?We have ahistory of leveraging existing technology as demonstrated by the Dneprmissions, and utilizing a commercial capsule simply follows in the pragmaticpath we have begun upon,? Gold said. ?We will soon be moving forward withsolicitations focused on the airframe and getting quotes from varioussubcontractors.?
Gold wouldnot say whether Orion prime contractor Lockheed Martin has or will have anyinvolvement in Orion Lite. Lockheed Martin spokeswoman Joan Underwood did notreturn multiple phone calls seeking comment by press time. But industry andgovernment sources familiar with the effort, said Lockheed has helped Bigelowwith the concept.
LowEarth orbit only
From theoutside, the full-size mockup built for Bigelow appears to be a clone of NASA?sOrion capsule adorned with the Bigelow logo.
But whileNASA?s Orion is intended to carry up to six people to the International Space Stationand four to the Moon, Gold said Bigelow?s commercial variant will accommodate aminimum of seven passengers because it is intended for low Earth-orbit missionsonly. That eliminates the need for bulky propellant tanks, extremely robustheat shields and other lunar-driven requirements that add mass to NASA?s Oriondesign.
?This willbe meant for relatively short trips to and back, so there?s a difference inhang-time,? he said. ?It?s not intended to operate independently for extendedperiods, which Orion is.?
One of thebiggest deviations from NASA?s Orion design involves the vehicle?s landingsystem. Whereas NASA plans call for Orion to make an Apollo-style splashdown inthe ocean, Bigelow is considering midair retrieval as a safer and moreeconomical means to land the spacecraft following atmospheric re-entry.
?Air-captureis a strategy that has been implemented many times in the past, but never doneat weights as high as a capsule,? Gold said.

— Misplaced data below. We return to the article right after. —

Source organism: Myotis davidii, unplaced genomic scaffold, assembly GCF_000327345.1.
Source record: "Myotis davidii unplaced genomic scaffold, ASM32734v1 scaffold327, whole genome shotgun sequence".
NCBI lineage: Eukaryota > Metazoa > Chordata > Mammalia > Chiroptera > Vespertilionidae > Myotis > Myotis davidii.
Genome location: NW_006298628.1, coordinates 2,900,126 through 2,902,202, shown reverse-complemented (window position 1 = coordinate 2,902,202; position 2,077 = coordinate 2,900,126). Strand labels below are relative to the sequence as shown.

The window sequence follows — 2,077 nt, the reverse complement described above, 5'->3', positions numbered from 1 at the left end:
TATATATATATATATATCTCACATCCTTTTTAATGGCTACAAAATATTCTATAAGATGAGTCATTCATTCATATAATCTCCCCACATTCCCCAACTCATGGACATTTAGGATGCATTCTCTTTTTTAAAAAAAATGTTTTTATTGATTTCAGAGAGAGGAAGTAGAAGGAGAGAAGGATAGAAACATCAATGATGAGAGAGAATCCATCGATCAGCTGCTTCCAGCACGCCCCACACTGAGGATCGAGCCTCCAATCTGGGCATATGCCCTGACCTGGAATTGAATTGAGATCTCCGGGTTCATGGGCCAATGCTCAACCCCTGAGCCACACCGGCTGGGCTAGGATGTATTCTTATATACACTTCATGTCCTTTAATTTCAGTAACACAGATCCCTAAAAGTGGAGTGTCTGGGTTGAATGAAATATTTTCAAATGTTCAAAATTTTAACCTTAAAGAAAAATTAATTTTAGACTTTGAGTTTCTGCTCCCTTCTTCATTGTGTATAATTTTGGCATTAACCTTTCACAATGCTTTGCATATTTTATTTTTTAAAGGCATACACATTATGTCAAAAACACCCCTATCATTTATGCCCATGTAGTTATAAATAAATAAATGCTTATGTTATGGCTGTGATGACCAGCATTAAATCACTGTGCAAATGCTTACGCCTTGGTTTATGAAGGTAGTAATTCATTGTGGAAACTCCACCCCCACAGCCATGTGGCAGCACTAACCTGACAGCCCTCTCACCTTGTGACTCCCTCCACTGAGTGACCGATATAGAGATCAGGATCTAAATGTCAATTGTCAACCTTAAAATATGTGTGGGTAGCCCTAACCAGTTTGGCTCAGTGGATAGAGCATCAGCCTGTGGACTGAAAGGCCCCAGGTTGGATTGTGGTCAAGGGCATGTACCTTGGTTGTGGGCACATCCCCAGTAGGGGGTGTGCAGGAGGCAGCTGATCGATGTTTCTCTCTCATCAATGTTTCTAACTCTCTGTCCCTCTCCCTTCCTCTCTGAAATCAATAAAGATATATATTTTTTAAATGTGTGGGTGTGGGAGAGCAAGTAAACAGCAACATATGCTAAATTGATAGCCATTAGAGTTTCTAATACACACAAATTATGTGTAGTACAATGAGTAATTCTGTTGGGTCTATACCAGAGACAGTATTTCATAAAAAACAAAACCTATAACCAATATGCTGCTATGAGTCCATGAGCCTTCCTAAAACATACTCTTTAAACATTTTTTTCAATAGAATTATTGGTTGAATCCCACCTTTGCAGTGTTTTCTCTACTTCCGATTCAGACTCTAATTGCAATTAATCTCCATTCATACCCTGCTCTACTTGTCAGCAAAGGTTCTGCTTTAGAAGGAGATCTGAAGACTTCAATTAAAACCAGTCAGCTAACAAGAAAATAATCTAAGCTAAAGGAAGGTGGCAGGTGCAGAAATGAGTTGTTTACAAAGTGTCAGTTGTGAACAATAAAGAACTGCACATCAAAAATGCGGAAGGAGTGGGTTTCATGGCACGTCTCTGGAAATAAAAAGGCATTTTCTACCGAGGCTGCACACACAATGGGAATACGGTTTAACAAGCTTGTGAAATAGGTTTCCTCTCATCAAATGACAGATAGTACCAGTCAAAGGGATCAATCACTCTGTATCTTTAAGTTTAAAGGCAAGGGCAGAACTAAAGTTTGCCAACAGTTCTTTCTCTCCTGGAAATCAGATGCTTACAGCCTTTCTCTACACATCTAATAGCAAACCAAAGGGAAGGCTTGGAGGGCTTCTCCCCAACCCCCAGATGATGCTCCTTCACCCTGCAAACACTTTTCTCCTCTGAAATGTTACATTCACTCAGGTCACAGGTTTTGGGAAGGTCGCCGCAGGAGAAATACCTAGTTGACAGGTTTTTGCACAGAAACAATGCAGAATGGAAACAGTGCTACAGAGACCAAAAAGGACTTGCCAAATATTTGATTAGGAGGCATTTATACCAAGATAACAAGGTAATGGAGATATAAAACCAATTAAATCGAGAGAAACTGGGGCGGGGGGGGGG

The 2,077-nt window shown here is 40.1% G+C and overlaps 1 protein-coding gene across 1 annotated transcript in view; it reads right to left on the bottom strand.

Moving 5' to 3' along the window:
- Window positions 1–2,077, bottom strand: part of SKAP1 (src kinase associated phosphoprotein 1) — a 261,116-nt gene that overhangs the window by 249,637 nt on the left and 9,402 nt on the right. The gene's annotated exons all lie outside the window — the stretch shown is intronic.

Midaircapture was used by the military during World War II to recover gliders andduring the 1960s to catch film canisters dropped from Corona spy satellitesorbiting overhead.
Morerecently, NASA attempted a midair capture of a Genesis solar-sample returncapsule in 2004, but a parachute failure prevented the awaiting helicopter frommaking the catch. In 2007, Houston-based Spacehab, now Astrotech, dropped amockup of a space station cargo module from a helicopter and subsequentlyrecaptured it.
While theBigelow capsule is in the pre-system design review stage, industry sourcesfamiliar with the effort say much of the work Lockheed Martin has done on Orioncan be readily applied to Orion Lite.
Inaddition, sources said, Lockheed Martin has a number of preflight Orioncapsules planned for testing purposes that could be turned into flight vehiclesfor Bigelow.
Bigelow isnot the only private space company venturing into the realm of mannedspaceflight: SpaceX plans to fit at least seven crewmembers aboard its Dragoncargo and crew capsule designed for trips to and from the space station.
Gold saidBigelow wants to see SpaceX succeed with Falcon 9 and Dragon.
?However,we would be foolish to depend completely on one capsule provider or any singlelaunch system,? Gold said. ?Therefore, it?s vital from both a practical andbusiness perspective to ensure that SpaceX and Dragon aren?t the only optionsavailable to us, hence the need for another capsule.?